This study investigates the role of college major choices in labor market outcomes, with a focus on racial minorities and immigrants. Drawing upon research on school-to-work linkages, we examine two measures, linkage, the connection between college majors and specific occupations in the labor market, and match, the alignment of workers’ occupations with their college majors. Analyzing data from the American Community Survey, 2013-2017, we show that linkage positively predicts earnings, particularly for workers in matched occupations, and negatively predicts unemployment. Notably, Black, Hispanic, and foreign-born workers in matched occupations benefit more from linkage strength than their White and U.S.-born counterparts. This advantage is more pronounced in states that are popular destinations for immigrants. Our findings suggest that earnings and unemployment disparities experienced among racial minorities and immigrants may diminish if they pursue majors closely tied to jobs in the labor market and secure jobs related to their college majors.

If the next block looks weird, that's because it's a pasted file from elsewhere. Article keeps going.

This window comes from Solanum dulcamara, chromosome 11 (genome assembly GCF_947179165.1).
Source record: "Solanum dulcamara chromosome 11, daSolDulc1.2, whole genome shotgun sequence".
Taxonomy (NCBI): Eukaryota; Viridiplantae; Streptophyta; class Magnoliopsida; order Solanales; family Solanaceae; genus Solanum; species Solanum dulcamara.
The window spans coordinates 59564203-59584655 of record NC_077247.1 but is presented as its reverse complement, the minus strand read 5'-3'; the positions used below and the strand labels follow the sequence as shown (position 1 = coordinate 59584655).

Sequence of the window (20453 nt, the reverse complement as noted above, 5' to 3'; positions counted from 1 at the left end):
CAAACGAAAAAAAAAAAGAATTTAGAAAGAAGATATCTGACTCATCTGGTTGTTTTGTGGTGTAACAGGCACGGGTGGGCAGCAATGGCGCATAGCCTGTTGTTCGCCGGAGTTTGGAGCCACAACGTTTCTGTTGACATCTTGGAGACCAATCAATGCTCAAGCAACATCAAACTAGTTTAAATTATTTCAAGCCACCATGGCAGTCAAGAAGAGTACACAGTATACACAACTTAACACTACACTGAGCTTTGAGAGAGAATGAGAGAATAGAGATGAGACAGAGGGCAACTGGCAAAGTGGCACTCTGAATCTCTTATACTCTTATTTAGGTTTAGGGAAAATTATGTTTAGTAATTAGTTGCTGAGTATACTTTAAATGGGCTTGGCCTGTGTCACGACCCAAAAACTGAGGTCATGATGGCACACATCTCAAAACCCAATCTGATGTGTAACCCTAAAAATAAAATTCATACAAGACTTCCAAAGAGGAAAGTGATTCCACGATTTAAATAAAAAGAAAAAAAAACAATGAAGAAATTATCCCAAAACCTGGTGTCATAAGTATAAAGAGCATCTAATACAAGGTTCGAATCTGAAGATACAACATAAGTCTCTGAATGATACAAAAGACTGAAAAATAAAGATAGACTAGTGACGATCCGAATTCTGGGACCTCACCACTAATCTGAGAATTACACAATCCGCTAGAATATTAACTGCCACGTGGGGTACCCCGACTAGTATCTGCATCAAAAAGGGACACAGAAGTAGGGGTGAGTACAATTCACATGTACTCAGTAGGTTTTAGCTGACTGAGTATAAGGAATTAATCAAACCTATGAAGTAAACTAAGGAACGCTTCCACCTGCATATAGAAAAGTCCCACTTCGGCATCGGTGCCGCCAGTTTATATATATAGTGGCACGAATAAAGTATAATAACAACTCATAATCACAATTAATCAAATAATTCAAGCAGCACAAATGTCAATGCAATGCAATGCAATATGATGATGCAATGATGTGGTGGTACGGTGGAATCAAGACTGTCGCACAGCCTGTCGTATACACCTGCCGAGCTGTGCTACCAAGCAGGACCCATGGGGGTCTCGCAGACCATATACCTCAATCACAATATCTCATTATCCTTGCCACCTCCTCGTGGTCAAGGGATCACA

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Jack Mountjoy.

This paper studies the causal impacts of public universities on the outcomes of their marginally admitted students. I use administrative admission records spanning all 35 public universities in Texas, which collectively enroll 10 percent of American public university students, to systematically identify and employ decentralized cutoffs in SAT/ACT scores that generate discontinuities in admission and enrollment. The typical marginally admitted student completes an additional year of education in the four-year sector, is 12 percentage points more likely to earn a bachelor's degree, and eventually earns 5-10 percent more than their marginally rejected but otherwise identical counterpart. Marginally admitted students pay no additional tuition costs thanks to offsetting grant aid; cost-benefit calculations show internal rates of return of 19-23 percent for the marginal students themselves, 10-12 percent for society (which must pay for the additional education), and 3-4 percent for the government budget. Finally, I develop a method to disentangle separate effects for students on the extensive margin of the four-year sector versus those who would fall back to another four-year school if rejected. Substantially larger extensive margin effects drive the results.